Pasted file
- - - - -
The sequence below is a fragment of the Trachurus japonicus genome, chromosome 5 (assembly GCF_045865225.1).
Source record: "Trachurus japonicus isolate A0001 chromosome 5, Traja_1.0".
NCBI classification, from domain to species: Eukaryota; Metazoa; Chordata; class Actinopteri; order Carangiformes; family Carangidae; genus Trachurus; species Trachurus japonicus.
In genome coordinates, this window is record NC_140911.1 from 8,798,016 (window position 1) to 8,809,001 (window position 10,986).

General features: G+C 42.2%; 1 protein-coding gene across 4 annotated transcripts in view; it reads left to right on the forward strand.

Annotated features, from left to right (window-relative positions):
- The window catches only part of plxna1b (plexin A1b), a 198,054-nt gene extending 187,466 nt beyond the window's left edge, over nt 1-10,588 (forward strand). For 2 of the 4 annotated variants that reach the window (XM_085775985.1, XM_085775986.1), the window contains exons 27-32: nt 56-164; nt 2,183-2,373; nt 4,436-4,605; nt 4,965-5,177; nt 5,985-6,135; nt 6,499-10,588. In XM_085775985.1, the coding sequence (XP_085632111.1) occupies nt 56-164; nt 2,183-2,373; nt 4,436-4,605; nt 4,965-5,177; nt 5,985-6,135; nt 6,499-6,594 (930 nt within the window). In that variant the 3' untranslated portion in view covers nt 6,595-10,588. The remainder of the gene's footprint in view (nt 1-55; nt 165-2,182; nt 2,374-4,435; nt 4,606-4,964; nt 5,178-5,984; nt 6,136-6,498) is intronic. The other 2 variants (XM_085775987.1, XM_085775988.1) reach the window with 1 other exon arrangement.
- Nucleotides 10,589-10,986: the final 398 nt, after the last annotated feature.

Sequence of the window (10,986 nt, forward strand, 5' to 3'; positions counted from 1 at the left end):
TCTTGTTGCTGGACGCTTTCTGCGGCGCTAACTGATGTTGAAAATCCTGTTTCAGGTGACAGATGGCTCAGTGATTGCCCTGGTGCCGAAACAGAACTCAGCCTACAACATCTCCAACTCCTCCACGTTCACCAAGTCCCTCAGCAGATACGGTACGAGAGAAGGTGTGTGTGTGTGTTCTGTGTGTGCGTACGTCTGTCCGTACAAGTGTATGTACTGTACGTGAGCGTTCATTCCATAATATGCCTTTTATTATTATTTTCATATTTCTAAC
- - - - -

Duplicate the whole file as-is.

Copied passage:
The sequence below is a fragment of the Trachurus japonicus genome, chromosome 5 (assembly GCF_045865225.1).
Source record: "Trachurus japonicus isolate A0001 chromosome 5, Traja_1.0".
NCBI classification, from domain to species: Eukaryota; Metazoa; Chordata; class Actinopteri; order Carangiformes; family Carangidae; genus Trachurus; species Trachurus japonicus.
In genome coordinates, this window is record NC_140911.1 from 8,798,016 (window position 1) to 8,809,001 (window position 10,986).

General features: G+C 42.2%; 1 protein-coding gene across 4 annotated transcripts in view; it reads left to right on the forward strand.

Annotated features, from left to right (window-relative positions):
- The window catches only part of plxna1b (plexin A1b), a 198,054-nt gene extending 187,466 nt beyond the window's left edge, over nt 1-10,588 (forward strand). For 2 of the 4 annotated variants that reach the window (XM_085775985.1, XM_085775986.1), the window contains exons 27-32: nt 56-164; nt 2,183-2,373; nt 4,436-4,605; nt 4,965-5,177; nt 5,985-6,135; nt 6,499-10,588. In XM_085775985.1, the coding sequence (XP_085632111.1) occupies nt 56-164; nt 2,183-2,373; nt 4,436-4,605; nt 4,965-5,177; nt 5,985-6,135; nt 6,499-6,594 (930 nt within the window). In that variant the 3' untranslated portion in view covers nt 6,595-10,588. The remainder of the gene's footprint in view (nt 1-55; nt 165-2,182; nt 2,374-4,435; nt 4,606-4,964; nt 5,178-5,984; nt 6,136-6,498) is intronic. The other 2 variants (XM_085775987.1, XM_085775988.1) reach the window with 1 other exon arrangement.
- Nucleotides 10,589-10,986: the final 398 nt, after the last annotated feature.

Sequence of the window (10,986 nt, forward strand, 5' to 3'; positions counted from 1 at the left end):
TCTTGTTGCTGGACGCTTTCTGCGGCGCTAACTGATGTTGAAAATCCTGTTTCAGGTGACAGATGGCTCAGTGATTGCCCTGGTGCCGAAACAGAACTCAGCCTACAACATCTCCAACTCCTCCACGTTCACCAAGTCCCTCAGCAGATACGGTACGAGAGAAGGTGTGTGTGTGTGTTCTGTGTGTGCGTACGTCTGTCCGTACAAGTGTATGTACTGTACGTGAGCGTTCATTCCATAATATGCCTTTTATTATTATTTTCATATTTCTAAC